A reliable autopilot comes right after radar as the most important piece of electronic gear for a northern shorthanded voyage. In this chapter we report on how our Robertson AP300X autopilot handled our 10,000-mile trip.
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The first time I used a windvane in anger was back in the early 1980s, aboard my newly purchased UFO 34 cruiser-racer whilst delivering her home from Scotland through the Irish Sea. Fitted with a then state-of-the-art Aries vane, we had strong tailwinds for much of the way, which the vane handled fairly well, impressive [...]
Sitting in the Canaries watching all the yachts turn up to make the transatlantic crossing has been instructive in one sense. I’ve spent some of my time counting the number of boats equipped with what used to be the long distance boat's badge of honour—a wind vane. And talking to the owners has been instructive, [...]
Question: I have a Neco autopilot in my (1973) Swan 44. Last year, the pilot control head stopped working and does not seem fixable. I spoke with a Simrad representative who said it was possible to replace the 'brain' and leave the drive in place. My drive seems to work fine and is chain driven. [...]
Question: I am planning a long trip in June (Sardinia to Canaries) and then the ARC in November. A working autopilot would be nice. I’m looking at Simrad autopilots. What drive would you recommend for a Swan 44 (displaces about 30,000lbs)? Answer: Your Swan is a big powerful boat and you are planning a downwind [...]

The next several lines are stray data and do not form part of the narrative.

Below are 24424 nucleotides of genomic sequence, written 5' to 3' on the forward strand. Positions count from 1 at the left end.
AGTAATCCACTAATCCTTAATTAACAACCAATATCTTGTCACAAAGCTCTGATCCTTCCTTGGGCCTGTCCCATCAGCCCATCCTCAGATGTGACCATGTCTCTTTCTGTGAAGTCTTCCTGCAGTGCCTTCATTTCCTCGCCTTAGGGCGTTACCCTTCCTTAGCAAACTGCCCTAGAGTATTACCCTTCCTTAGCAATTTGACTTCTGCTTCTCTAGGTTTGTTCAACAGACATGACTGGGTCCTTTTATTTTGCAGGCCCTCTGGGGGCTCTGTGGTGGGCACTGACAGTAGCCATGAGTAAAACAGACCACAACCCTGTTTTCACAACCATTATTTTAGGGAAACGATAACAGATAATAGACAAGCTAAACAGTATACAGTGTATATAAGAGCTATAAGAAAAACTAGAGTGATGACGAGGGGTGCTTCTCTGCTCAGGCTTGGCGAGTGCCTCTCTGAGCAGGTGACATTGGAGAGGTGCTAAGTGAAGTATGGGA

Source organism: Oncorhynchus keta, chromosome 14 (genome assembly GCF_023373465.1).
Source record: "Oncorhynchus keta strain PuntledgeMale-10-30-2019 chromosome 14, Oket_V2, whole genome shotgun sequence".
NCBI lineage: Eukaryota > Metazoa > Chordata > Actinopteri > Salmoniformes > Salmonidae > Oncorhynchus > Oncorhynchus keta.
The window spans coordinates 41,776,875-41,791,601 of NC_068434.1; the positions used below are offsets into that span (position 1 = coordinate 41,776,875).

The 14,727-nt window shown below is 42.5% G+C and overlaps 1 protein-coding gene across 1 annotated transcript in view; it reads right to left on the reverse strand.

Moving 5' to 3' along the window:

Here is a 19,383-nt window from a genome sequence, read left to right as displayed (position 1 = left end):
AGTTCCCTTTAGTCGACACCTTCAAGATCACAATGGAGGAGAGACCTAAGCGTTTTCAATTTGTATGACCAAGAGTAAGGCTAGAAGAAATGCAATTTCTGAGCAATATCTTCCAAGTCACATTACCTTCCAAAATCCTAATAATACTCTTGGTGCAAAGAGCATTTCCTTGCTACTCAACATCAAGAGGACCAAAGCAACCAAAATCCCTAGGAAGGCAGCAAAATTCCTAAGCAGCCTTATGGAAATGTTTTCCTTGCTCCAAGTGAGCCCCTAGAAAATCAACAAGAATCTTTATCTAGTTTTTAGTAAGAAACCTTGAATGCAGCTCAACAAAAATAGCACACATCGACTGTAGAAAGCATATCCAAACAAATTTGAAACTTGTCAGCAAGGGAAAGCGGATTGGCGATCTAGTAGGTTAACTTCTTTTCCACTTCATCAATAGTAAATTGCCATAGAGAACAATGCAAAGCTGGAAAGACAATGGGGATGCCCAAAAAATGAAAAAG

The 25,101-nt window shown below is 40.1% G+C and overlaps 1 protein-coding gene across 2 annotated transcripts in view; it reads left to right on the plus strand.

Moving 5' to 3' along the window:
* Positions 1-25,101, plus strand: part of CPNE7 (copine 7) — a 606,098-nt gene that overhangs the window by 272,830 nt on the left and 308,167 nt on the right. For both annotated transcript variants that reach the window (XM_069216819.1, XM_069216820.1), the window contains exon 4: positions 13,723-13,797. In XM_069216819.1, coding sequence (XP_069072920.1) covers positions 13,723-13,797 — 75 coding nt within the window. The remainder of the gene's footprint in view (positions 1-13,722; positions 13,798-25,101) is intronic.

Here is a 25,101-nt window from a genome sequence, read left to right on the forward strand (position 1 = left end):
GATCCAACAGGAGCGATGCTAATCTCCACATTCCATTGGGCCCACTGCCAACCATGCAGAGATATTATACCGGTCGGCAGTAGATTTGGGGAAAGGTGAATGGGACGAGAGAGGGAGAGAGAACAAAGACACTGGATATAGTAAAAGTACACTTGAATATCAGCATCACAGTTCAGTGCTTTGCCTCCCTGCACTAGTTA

Question: Do you prefer a windvane or an autopilot for longer passages? I currently only have an autopilot and am wondering if I should fit a windvane as well? My boat is a Nauticat 32 (10 meters) displacing 5.4 tons. Answer: On Morgan’s Cloud we have both and I think there are very good arguments [...]
During the winter of 1996/97 I was single handing in the Caribbean and our trusty old Neco autopilot bit the big one. Gear always dies when you need it most! I replaced it with a Simrad autopilot controlling the old Neco rotary drive. After a few hundred miles of sailing, the Neco drive died. I [...]
For a short handed crew, a reliable autopilot is one of the most important pieces of gear on the boat. After some initial teething problems our Simrad autopilot has steered us some 45,000 miles with no problems. Great gear!